“So what exactly did you do?” Sia asked, “If you didn’t eat or talk to anybody.”
“Exactly what you told me to do.”
“And what was that?”
“I was dancing with the prince.” A smile spread over her face. “Human dancing is so easy and fun; we can do it all the time without getting exhausted.” She stretched her arms.
“You look fatigued, and sleepy,” Sia said. “Tell me one last thing. What have you decided about the job?”
“I’m taking it.”
“Superb,” Sia clapped her hands.
Sophie slept that night wishing the ball had lasted a bit longer. She was always among the last to leave, at the starlite balls. She may have been the only starlite thinking about the ball but she was by no means the only one wishing it longer. Many other humans were of the same opinion.
Among them were a few girls who had hoped in vain to get a dance with the prince. They joined the prince in remembering the blue gowned girl. However, their feelings were in stark contrast to his.
Neal consoled himself with the fact that he had stretched the ball as much as he could and that he would see Sophia again as a member of the guardians. He could not get any sleep. Important matters kept presenting themselves, one after the other.
There were also a bunch of people who thought the ball went too long. This group comprised of the elders, the people who could not or would not dance, the guests who could not or would not enjoy the marvellous feast, the people who preferred the peace and quiet of their homes to the spectacle and liveliness of the ball and the people who loved to dislike anything. Some of them did not wait to see the end of it while some dutifully remained till the event ceded.
Empress Natalia did not fancy herself to be in either of the two groups. She was the kind of person who was always satisfied. Her philosophy was to choose to be happy rather than depend on anything or anyone for her happiness. She was content with the length of the ball even though it had lasted longer than planned. The ball had been a success; everybody had liked the food and arrangements, as far as she could tell. She was happy, the guests had been as happy as could be expected and the smile on her son’s face looked genuine for once.
She hoped to continue seeing it, even if it was the result of his defiance.
Sia knocked at the topmost window of the northern tower of the human castle. She knew it to be Neal’s room. Neal opened the window. He had just finished his letter.
“I promised myself that I’ll make you pay for this,” she shoved the dress through the window into Neal’s hands.
“You came all the way here at first light, to make me pay. I’ll have to ask your father to increase your allowance. How much?” Neal mocked her..
“Pay me in truth,” Sia demanded. She was still standing in the air.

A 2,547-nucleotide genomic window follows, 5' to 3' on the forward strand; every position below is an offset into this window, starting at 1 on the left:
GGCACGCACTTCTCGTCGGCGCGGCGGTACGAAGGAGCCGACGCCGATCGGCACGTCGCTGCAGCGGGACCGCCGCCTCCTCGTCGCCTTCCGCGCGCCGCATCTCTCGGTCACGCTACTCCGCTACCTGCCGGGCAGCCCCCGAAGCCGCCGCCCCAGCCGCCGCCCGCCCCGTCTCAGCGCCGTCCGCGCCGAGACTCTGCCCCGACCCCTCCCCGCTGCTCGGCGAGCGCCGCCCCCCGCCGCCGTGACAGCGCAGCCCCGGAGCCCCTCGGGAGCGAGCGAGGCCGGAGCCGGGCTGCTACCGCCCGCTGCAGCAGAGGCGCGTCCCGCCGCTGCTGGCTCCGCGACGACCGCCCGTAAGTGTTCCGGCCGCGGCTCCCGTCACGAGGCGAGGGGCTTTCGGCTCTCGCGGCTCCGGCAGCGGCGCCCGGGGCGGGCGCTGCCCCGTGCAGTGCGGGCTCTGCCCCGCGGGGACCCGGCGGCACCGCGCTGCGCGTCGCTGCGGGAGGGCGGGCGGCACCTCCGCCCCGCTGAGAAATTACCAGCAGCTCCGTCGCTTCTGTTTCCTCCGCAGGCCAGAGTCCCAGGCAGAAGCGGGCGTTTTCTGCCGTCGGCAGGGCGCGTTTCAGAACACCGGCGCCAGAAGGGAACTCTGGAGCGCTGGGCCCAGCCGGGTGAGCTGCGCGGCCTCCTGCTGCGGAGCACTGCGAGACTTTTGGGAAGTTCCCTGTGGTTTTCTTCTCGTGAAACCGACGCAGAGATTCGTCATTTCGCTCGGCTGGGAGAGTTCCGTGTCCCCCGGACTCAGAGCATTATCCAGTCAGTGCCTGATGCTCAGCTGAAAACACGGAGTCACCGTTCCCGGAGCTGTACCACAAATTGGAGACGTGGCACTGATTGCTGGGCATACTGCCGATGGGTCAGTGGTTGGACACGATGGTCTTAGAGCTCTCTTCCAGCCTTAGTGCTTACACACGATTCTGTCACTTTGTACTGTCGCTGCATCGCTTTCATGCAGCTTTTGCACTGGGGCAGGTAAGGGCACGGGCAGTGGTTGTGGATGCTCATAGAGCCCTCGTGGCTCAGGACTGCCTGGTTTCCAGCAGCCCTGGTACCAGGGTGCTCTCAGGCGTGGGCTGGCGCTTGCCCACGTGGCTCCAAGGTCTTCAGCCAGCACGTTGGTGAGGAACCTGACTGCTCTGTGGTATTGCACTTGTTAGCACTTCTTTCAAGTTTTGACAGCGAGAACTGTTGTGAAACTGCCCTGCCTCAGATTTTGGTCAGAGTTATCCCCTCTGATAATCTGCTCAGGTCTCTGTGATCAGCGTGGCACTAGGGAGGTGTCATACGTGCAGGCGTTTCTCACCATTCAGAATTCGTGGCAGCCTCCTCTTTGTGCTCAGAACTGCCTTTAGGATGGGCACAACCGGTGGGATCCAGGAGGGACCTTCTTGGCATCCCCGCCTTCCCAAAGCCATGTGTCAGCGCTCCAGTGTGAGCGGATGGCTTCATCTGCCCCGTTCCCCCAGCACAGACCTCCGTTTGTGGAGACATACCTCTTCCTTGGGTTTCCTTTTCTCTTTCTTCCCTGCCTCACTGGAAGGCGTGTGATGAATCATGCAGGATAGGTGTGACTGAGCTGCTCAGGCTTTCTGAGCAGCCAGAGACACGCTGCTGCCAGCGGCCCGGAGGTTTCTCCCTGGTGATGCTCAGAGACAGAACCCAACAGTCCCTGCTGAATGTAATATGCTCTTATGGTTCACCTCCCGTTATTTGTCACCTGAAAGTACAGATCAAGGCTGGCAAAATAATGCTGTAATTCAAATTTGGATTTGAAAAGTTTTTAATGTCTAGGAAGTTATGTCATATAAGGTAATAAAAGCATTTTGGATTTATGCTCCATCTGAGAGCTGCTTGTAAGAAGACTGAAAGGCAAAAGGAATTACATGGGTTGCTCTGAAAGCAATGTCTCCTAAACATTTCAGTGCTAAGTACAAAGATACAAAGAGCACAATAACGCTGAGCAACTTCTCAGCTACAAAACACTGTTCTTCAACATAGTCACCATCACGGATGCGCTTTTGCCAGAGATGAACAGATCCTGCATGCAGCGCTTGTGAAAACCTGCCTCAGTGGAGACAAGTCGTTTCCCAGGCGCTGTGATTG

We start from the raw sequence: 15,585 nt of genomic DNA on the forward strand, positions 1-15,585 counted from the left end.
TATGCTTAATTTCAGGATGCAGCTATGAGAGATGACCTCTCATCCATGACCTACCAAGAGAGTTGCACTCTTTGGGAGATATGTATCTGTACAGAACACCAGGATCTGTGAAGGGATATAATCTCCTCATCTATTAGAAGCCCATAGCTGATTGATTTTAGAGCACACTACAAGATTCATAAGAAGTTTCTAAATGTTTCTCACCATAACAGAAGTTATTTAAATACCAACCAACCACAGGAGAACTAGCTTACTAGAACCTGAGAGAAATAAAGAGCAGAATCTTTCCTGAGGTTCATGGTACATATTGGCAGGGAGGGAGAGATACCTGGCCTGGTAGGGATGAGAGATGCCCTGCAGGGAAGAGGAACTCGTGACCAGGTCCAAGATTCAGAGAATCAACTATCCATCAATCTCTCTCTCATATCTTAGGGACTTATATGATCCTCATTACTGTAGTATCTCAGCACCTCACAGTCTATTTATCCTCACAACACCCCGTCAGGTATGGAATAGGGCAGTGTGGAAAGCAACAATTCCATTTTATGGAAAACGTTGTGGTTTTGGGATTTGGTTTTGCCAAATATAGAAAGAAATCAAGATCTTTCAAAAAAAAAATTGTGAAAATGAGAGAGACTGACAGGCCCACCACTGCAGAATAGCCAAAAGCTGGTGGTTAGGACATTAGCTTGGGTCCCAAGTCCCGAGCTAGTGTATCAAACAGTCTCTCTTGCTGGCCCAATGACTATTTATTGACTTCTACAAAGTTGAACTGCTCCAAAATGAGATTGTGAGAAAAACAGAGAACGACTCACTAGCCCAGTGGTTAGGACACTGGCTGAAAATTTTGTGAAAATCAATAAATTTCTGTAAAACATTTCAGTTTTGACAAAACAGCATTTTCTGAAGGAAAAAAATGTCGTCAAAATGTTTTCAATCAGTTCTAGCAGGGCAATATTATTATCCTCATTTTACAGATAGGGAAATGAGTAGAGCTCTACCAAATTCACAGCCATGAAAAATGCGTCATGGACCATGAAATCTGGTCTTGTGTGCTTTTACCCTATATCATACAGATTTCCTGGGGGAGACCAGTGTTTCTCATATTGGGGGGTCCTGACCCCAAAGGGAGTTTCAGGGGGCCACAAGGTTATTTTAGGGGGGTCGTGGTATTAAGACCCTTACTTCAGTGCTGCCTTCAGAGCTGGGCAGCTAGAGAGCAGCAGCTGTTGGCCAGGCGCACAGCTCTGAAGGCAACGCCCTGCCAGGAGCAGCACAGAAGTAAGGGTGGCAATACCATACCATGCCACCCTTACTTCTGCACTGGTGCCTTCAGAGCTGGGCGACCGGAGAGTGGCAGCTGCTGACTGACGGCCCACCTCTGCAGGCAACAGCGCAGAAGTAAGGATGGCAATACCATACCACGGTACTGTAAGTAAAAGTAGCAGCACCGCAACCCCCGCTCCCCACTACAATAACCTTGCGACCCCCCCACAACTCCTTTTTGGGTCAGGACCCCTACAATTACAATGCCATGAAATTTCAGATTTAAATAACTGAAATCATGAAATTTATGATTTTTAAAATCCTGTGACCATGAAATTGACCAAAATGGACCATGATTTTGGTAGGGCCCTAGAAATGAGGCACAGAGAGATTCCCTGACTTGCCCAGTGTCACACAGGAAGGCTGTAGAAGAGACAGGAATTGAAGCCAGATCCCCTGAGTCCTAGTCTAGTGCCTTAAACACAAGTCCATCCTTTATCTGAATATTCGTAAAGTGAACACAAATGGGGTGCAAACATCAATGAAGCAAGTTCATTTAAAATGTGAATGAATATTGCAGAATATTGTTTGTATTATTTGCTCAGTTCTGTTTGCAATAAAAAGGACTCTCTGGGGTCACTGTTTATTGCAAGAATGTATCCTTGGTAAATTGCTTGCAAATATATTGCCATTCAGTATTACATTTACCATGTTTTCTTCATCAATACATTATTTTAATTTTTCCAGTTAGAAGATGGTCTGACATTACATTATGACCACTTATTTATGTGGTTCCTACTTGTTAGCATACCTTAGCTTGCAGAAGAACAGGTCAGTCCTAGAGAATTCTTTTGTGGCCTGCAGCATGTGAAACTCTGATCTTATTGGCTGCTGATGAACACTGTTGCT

“At least come in,” Neal urged. Sia came inside and he asked, “What do you want to know?”
“Why were you at the waterfall?”
“It’s nothing like that,” he sighed looking at her creased forehead, “And don’t you go ratting on me.”
“I will if I think it right.” Sia licked her lips.
“Sia, you worry too much.”
“It’s not baseless,” she argued.
His jaw clenched. “I am not suicidal.”
“Aha!” Sia smiled in victory, “I had not said anything about suicide.”
Neal rubbed his temples in defeat. “What do you want?”
“Tell me what happened last night,” Sia commanded, “And don’t you dare lie.”
“You are the only person to whom I never lie.” He looked in her eyes and told her the truth.
“Don’t worry about Sophie, she won’t tell a soul. She did not tell me anything,” Sia said reassuring him.
His eyes widened. “Then how did you know?”
“Sophie says she is going to the Crescent and returns with a note from you. How hard is it to deduce the rest?”
“I could have been taking a walk.”
“I knew I could’ve been wrong.” She said with her hands on her hips, “But I’m always right.”
“So what am I supposed to do with this?” Neal pointed at the dress.
“The next time, if you want an Anna,” Sia said, “wear the dress yourself.”
His nose cringed. “Too short.”
“At least Sophie had a better experience than me.”
“You are never going to forgive me for that?” He bit into his upper lip.
“I forgave you long ago,” Sia said. “If only I could forget the embarrassment that easily.”
“Had anyone even guessed your true identity?” Neal said, “I think all the humans have forgotten it.”
“You think too much.”
“I have been told that.” He smiled.
“It gives me shivers when I think what must be going inside that evil brain of yours.”
“You would have people believe I’m some demon sent from hell,” he complained.
“And you would have them believe you are an angel sent from up above.”
“I may be,” he said, “for all you know.”
Sia yawned. “Now I’m going home and will sleep through the day.”
“I may do the same.”